49ers Offensive Grades
While the 49ers had problems hanging onto the ball, that didn’t stop them actually putting together some great offensive drives. They finished with 436 yards of total offense.
Garoppolo was sharp, the running backs were good when they didn’t fumble and the receivers repeatedly made plays.
Sometimes the stats don’t tell you the whole story. If one missed the game and only glanced at the stats, he or she would see Garoppolo went 23-of-32 passing for one touchdown and two interceptions, as well as the two fumbles.
However, what they don’t say is neither interception was on Garoppolo.
The first was a screen to running back Matt Breida which was inexplicably deflected high into the air and intercepted. While the pass was slightly behind, it was by no means uncatchable or a pass that should have been picked off.
With the second, the Steelers defense put immediate pressure on Garoppolo who hit a quick dart to Pettis on a slant. The pass was accurate and a play was possible, but the ball was deflected and it unluckily fell into the arms of the Steelers’ Minkah Fitzpatrick.
It wasn’t a bad throw, but in retrospect one may wonder if the sack should have been taken instead.
However those picks aside, Garoppolo was clinical all afternoon and was robbed of a 300-plus yard passing game, when rookie wide receiver Deebo Samuel dropped a long bomb after hitting the ground late in the second half.
Fumble-wise, one was his fault due to a dropped snap. However the second one in the fourth quarter is trickier, as it’s uncertain what the play was meant to be. It looked like a direct snap to Pettis heading across the back of the offensive linemen, but it also could have been a botched snap that hit Pettis.
Garoppolo would deserve the blame for the latter, but not the former.
If not for the fumbles in prime field position and a dropped snap that the Steelers recovered, the 49ers probably would have scored 30-plus points again behind him.
Running Backs: C+
For the most part, it was business as usual for the 49ers on the ground. They had 165 yards rushing combined and Jeff Wilson became the first 49er since Hall of Famer Hugh McElhenny in 1956 to have four rushing touchdowns in his first two games for the season (Wilson was on the practice squad for Week 1) with two more added to his tally.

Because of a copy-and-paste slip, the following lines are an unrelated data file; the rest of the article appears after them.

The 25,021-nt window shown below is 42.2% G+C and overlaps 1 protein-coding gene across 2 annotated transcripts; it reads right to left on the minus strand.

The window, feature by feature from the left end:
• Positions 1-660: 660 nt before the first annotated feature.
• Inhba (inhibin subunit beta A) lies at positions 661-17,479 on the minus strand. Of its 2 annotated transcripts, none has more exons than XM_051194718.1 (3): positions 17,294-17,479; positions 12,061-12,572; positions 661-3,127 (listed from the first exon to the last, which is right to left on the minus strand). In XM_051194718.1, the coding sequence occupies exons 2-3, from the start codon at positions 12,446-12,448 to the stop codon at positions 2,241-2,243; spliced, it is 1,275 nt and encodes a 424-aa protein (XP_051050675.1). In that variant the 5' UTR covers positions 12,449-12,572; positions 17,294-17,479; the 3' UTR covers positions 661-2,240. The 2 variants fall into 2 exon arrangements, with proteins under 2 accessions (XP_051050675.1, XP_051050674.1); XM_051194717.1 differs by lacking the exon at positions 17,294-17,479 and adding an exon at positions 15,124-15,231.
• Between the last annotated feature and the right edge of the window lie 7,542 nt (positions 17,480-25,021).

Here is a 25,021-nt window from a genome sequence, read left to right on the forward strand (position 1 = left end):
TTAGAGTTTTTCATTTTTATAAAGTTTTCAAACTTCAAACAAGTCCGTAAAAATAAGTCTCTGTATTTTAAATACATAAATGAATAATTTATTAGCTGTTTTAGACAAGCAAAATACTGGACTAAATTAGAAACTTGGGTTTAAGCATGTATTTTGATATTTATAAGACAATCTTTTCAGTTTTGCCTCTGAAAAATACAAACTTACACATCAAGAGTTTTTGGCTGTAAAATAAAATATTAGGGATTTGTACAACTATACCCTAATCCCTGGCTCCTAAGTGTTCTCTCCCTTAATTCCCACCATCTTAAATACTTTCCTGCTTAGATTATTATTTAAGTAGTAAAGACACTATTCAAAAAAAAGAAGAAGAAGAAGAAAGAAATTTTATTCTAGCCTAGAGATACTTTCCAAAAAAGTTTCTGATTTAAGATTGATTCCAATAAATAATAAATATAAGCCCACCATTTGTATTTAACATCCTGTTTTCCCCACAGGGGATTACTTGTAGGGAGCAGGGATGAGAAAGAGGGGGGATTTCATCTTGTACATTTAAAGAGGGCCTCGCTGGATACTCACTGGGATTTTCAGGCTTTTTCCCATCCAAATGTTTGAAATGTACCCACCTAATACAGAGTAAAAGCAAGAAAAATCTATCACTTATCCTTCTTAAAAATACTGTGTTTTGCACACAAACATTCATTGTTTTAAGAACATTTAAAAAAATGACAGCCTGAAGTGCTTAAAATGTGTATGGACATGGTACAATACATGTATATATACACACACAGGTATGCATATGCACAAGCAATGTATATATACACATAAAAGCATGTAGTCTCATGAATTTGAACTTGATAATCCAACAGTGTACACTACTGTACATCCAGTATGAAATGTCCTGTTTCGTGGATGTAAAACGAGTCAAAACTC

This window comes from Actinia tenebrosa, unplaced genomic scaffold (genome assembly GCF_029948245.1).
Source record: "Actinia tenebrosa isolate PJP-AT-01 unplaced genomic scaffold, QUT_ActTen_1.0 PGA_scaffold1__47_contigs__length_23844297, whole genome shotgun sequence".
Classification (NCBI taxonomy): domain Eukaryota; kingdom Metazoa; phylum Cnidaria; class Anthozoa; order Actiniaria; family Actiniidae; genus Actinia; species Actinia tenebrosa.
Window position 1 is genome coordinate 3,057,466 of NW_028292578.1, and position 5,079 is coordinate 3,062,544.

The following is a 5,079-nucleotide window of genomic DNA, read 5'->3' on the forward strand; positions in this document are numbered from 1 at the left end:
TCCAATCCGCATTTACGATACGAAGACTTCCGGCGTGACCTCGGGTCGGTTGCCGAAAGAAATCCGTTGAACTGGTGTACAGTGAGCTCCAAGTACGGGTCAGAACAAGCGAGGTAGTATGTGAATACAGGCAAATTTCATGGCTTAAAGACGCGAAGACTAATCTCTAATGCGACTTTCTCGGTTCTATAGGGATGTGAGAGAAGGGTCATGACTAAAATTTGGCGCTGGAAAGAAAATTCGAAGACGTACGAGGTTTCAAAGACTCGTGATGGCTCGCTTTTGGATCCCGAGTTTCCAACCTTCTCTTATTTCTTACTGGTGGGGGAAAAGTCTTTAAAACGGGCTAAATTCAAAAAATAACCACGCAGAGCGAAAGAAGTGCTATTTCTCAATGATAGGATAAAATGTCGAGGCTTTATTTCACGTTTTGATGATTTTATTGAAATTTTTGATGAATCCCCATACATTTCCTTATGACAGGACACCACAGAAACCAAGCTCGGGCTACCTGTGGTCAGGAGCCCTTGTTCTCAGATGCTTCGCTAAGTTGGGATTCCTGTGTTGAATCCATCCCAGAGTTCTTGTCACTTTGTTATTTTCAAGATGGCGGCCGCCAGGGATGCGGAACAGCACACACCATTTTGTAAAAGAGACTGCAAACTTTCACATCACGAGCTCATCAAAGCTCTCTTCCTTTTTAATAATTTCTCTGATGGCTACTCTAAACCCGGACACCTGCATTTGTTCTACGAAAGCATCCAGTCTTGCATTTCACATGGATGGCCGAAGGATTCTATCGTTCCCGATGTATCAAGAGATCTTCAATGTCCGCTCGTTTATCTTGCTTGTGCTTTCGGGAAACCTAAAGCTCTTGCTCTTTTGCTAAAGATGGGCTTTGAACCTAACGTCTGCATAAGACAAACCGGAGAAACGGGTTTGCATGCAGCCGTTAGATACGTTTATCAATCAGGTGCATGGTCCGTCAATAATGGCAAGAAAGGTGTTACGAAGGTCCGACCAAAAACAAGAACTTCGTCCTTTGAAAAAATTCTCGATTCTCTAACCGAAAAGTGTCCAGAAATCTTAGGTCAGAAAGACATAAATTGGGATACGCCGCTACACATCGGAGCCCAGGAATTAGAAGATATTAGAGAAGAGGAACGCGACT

Not bad company to be in.
Breida had 68 yards on 14 carries, and Raheem Mostert had 79 yards on 12 carries. Wilson had the aforementioned touchdowns and is an official red-zone weapon for the 49ers.
They had gains in the passing game, too. Breida caught two passes for 20 yards and fullback Kyle Juszczyk had three catches for 51 yards, including a great diving catch for a first down.
The only issue was turnovers. Mostert fumbled twice, while Breida had the drop that went for an interception.
The grade suffered for that, which is a shame, because it was a great effort otherwise.
Wide Receivers: B
Garoppolo has a habit of spreading the ball around to different receivers, and this trend continued in Week 3.
Garoppolo had 32 passing attempts and targeted wide receivers only 16 times with those passes, however the unit was making plays all day.
Samuel will have nightmares after that drop off a deep ball that could have been crucial, but was clinical otherwise catching his other three targets for 44 yards.
Marquise Goodwin and Richie James were both targeted twice and efficiently caught both of their balls for 41 and 22 yards, respectively. Kendrick Bourne only caught one of his three targets for 22 yards.
The big news, however, is Pettis was finally back as both a starter and a factor in the passing game, catching four of his five targets for 20 yards and the winning touchdown.
All in all, a good performance.
Tight Ends: B-
George Kittle was his usual self on the field catching a team-high six passes for 57 yards from his also team-high eight targets.
The 49ers seem content only involving Kittle in the passing game, which is fine.
The tight ends also contributed to the strong blocking for the ground game, which was vital to the 49ers eking out the victory.
Offensive line: B-
A lot of Bs for this offense.
While the 49ers were very strong blocking for the first two games, it wasn’t as simple in Week 3
While Garoppolo was only sacked once, he was pressured on multiple occasions which also contributed to the second interception of the afternoon. Pittsburgh didn’t hesitate to send edge blitzes, and a number of those weren’t picked up.
That being said, however, the drive that sealed the game featured strong blocking for almost every play. Like the rest of the offense, it came up strong when it needed to.
On the ground, the unit was brilliant as always.
For rookie Justin Skule, he gets a big tick facing a strong defensive line. He was whistled for some penalties, but did not concede a sack and was not a liability aside from the aforementioned flags. I’m blaming the commentary team for this, as he was perfect until they mentioned that he was playing well.